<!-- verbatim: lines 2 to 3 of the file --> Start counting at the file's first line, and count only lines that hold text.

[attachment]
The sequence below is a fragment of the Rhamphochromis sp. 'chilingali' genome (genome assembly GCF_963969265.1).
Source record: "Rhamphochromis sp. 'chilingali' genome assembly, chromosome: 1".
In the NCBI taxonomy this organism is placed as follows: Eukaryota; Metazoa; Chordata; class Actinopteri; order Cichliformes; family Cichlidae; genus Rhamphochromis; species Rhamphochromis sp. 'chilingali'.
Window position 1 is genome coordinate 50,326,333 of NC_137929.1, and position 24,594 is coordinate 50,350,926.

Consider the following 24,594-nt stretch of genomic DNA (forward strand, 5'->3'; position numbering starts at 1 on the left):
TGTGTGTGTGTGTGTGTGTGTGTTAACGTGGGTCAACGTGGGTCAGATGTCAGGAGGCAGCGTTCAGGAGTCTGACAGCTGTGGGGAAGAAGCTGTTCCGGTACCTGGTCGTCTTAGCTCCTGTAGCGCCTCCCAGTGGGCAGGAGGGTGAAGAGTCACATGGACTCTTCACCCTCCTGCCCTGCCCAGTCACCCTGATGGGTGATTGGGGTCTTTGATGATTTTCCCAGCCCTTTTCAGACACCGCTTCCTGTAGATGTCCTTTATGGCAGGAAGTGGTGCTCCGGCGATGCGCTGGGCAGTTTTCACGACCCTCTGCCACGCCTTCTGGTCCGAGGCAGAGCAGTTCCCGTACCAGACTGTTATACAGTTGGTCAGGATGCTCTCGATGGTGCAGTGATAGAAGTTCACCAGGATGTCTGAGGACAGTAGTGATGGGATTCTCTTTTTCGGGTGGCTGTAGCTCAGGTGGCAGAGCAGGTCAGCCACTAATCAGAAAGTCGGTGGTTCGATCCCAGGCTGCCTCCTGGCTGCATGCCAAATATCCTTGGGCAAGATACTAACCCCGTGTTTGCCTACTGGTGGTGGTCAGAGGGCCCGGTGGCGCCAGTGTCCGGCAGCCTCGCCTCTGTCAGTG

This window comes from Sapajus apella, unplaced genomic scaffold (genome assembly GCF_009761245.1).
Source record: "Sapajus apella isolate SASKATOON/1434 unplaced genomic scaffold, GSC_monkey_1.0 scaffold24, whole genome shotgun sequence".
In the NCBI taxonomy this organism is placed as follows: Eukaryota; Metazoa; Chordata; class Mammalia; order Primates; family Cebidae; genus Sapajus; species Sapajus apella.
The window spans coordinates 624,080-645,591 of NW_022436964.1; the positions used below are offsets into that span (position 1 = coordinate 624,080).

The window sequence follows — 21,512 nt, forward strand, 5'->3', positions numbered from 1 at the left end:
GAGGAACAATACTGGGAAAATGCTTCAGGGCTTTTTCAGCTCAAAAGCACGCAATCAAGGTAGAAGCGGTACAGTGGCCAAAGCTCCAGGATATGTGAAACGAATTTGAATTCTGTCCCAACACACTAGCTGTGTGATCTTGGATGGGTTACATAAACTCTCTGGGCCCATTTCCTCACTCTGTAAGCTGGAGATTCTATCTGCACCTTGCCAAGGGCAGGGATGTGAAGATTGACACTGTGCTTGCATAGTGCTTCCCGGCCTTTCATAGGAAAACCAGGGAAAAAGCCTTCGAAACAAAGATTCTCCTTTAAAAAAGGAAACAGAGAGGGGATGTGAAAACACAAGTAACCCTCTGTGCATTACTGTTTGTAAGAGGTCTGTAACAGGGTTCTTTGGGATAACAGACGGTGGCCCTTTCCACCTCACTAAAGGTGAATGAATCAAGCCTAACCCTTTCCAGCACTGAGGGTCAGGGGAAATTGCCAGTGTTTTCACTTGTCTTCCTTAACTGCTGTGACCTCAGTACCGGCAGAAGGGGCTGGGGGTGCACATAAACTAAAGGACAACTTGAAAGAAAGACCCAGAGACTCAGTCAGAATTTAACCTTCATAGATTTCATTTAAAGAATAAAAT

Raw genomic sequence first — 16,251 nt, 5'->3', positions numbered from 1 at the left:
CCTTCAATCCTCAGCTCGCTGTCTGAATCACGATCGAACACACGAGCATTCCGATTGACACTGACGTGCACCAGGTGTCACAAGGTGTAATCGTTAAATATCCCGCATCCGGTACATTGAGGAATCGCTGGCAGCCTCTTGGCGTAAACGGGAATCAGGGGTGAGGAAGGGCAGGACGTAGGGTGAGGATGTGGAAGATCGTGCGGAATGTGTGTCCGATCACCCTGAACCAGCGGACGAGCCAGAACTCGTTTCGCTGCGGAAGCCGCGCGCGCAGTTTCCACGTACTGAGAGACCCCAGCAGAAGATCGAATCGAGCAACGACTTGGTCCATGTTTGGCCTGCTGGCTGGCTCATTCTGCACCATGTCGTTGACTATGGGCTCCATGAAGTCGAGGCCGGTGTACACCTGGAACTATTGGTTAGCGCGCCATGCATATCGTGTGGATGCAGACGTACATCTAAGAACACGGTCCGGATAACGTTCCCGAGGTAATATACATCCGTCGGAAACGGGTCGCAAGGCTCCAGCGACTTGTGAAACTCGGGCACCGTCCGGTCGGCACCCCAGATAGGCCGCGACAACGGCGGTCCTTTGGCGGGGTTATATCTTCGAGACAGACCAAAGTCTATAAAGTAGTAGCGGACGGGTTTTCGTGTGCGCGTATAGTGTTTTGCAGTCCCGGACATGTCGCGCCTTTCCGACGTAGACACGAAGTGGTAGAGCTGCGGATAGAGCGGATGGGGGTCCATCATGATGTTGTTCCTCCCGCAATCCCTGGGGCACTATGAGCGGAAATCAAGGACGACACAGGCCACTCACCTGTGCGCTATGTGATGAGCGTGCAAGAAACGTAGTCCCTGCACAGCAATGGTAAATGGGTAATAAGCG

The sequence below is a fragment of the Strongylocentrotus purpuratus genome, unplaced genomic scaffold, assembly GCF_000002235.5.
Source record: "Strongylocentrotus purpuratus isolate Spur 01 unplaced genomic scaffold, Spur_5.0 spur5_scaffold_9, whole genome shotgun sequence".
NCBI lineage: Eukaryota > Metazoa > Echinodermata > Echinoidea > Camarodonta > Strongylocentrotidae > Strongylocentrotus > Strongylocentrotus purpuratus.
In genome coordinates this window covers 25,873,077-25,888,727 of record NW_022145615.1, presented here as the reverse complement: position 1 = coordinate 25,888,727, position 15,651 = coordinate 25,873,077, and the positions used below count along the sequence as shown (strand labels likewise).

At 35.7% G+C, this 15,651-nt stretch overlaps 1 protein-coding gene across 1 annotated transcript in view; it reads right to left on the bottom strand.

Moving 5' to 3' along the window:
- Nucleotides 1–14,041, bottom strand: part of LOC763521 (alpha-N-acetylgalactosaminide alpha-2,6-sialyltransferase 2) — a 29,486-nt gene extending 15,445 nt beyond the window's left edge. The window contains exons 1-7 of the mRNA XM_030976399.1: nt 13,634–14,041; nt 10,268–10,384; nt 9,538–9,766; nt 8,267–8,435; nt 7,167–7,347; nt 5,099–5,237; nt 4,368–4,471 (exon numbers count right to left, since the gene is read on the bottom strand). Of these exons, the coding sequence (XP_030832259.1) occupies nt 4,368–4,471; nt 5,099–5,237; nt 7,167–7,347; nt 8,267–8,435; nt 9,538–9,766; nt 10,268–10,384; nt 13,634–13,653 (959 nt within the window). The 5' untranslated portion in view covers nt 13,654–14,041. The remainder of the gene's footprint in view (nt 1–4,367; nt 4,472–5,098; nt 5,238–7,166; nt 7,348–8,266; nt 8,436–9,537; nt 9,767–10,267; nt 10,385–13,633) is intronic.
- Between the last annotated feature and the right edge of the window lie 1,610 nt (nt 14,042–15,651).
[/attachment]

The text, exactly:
Source record: "Rhamphochromis sp. 'chilingali' genome assembly, chromosome: 1".
In the NCBI taxonomy this organism is placed as follows: Eukaryota; Metazoa; Chordata; class Actinopteri; order Cichliformes; family Cichlidae; genus Rhamphochromis; species Rhamphochromis sp. 'chilingali'.